Obama signs Russia trade and human rights bill News
Obama signs Russia trade and human rights bill
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[JURIST] US President Barack Obama [official website] signed legislation [HR 6156 materials] on Friday that normalizes US trade with Russia and places sanctions on any individual associated with violations of human rights in Russia. While the law eliminates Cold War era restrictions on trade that will allow better trade relations with Russia, it also directs the Secretary of State [official website] to publish and update a list of each person believed to be responsible for extrajudicial killings, torture, or other human rights violations committed against individuals seeking to promote human rights or to expose illegal activity carried out by Russian officials. Placement on this list allows the State Department to bar admittance to the US and revoke any outstanding visas. Informally known as the Magnitsky Act, a portion of the law specifically calls for sanctions on any individual involved in the prison death of lawyer Sergei Magnitsky as well as a Russian tax fraud scheme. Russian President Vladimir Putin [official website] expressed his disapproval [AFP report] of the bill on Friday, and Russian legislators are discussing passing a similar bill in retaliation for the bill’s enactment.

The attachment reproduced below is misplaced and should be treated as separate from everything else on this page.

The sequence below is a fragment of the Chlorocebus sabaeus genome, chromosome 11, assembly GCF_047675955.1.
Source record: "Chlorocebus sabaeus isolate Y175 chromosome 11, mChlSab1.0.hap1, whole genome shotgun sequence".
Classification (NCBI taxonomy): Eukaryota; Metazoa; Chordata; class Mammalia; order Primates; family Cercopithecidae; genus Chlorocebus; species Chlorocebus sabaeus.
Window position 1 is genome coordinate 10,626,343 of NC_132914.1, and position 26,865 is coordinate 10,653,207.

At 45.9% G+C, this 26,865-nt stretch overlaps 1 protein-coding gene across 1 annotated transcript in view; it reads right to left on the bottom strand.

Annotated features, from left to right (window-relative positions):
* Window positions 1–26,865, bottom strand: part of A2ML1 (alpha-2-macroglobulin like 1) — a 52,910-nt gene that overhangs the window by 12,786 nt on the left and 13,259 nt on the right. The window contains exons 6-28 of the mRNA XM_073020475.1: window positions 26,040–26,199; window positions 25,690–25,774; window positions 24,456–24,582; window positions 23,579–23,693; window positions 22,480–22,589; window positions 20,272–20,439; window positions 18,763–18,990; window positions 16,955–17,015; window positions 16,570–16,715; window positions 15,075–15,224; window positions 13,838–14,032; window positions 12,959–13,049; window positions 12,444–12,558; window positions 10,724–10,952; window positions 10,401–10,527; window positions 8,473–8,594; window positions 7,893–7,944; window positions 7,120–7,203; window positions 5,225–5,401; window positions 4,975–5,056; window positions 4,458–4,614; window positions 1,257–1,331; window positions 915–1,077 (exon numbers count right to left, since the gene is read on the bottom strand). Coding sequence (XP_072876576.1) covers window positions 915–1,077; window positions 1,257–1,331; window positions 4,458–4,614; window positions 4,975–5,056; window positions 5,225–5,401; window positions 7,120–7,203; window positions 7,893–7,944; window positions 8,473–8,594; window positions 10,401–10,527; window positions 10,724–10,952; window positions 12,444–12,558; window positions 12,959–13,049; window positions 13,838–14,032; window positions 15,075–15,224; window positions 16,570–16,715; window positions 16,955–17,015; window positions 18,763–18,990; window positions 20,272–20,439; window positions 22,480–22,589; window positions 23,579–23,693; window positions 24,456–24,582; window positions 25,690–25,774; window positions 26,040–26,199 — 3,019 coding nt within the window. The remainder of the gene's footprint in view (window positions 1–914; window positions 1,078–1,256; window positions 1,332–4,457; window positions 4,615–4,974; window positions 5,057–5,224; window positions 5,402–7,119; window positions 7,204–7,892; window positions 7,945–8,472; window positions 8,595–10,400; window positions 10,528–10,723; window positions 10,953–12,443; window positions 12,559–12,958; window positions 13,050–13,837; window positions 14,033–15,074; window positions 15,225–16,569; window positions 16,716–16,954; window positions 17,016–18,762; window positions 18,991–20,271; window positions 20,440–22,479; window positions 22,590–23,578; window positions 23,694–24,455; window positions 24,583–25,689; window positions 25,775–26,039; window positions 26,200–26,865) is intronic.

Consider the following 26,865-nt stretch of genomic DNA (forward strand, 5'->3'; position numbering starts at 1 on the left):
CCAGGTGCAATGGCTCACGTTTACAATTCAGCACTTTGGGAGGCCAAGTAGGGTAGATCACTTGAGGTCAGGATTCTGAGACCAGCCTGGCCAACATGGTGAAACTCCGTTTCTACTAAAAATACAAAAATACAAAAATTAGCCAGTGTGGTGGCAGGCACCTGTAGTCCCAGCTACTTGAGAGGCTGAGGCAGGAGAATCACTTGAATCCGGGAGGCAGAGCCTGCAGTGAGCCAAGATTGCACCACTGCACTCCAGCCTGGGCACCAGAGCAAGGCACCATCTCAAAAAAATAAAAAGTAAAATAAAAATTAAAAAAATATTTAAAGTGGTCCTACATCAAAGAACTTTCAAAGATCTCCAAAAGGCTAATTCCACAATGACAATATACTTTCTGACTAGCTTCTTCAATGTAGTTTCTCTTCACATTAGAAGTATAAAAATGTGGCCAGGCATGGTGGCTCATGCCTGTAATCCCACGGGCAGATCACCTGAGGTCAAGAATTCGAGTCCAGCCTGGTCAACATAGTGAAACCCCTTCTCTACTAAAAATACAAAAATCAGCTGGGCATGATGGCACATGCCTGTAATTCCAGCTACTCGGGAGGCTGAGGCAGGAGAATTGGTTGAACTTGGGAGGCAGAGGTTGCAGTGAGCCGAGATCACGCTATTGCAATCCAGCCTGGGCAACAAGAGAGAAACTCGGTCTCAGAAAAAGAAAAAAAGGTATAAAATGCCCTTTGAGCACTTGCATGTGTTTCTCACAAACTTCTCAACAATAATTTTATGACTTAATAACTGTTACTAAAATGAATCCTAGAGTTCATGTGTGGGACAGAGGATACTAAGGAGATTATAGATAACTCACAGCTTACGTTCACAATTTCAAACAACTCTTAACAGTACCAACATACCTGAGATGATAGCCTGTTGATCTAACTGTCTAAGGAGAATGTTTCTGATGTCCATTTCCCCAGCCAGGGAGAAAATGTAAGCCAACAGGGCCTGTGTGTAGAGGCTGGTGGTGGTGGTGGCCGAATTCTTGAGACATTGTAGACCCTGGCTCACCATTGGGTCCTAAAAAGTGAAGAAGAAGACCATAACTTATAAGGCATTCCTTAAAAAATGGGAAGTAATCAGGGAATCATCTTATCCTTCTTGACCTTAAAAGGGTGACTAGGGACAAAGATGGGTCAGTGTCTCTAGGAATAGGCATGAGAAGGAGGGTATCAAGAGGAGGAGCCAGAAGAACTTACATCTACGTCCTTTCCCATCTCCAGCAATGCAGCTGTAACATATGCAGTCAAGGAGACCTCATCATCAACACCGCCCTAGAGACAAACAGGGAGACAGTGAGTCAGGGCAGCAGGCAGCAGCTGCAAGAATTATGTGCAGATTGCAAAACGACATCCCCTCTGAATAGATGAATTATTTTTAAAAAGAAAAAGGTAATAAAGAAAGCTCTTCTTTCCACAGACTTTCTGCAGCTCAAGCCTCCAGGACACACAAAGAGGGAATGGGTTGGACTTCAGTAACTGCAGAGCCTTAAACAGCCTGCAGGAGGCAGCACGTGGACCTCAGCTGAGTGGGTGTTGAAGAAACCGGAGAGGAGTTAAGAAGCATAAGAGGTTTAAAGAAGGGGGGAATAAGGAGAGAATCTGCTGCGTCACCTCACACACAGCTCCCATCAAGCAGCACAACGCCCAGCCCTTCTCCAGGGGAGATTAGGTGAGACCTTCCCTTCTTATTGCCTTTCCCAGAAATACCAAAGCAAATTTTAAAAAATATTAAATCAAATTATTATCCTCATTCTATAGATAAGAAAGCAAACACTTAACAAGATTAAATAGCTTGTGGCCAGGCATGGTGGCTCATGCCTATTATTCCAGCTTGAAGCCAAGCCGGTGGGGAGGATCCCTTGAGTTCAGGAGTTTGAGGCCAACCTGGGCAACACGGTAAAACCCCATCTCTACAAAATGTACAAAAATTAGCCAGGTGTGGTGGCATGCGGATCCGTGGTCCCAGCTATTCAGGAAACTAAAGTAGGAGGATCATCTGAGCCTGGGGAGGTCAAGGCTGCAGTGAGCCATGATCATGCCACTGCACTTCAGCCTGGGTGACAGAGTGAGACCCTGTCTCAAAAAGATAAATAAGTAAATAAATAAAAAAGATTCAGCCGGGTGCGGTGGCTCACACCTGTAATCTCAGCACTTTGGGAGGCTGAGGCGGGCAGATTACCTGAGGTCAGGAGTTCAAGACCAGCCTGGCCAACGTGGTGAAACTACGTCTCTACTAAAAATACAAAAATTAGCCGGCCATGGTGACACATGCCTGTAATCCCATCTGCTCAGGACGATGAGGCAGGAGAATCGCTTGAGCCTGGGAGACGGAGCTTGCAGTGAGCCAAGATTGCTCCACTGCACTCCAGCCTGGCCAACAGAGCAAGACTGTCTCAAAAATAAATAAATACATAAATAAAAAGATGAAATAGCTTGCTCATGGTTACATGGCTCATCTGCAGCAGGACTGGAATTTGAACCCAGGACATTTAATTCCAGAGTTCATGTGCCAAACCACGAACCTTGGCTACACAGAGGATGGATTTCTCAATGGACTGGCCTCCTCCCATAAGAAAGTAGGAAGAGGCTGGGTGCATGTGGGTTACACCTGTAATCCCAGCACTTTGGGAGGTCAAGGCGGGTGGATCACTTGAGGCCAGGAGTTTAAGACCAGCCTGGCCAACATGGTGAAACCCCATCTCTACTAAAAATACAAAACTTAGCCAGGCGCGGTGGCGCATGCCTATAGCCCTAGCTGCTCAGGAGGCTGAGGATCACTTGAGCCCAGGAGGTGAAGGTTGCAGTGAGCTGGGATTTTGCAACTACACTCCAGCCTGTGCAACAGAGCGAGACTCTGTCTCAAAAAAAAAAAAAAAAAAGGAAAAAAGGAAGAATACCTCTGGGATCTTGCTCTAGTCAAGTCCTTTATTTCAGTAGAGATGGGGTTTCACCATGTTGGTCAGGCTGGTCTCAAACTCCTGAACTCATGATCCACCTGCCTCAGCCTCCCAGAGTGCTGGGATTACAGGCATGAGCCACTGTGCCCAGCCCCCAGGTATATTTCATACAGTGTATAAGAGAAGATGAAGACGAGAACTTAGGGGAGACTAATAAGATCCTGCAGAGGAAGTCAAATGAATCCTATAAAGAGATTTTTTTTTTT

The House Committee on Foreign Affairs approved [JURIST report] an early version of the bill in June. Following the approval, Committee Chairwoman Ileana Ros-Lehtinen stated, “[The bill] requires that those responsible for the death, torture, or repression of individuals investigating crimes by Russian government officials, or who were simply trying to exercise their basic human rights, be publicly named and sanctioned.” Prior to his death, Magnitsky was held in prison for 358 days with little to no access to legal representation, his family or medical professionals. In a controversial move last August, Russian investigators reopened the case [JURIST report] against Magnitsky on the basis of a new ruling permitting criminal cases against the dead. Critics of this action, such as JURIST Contributing Editor David Crane, argue that the ongoing posthumous prosecution of Magnitsky is a violation of the rule of law [JURIST op-ed] and an embarrassment for the Russian judicial system.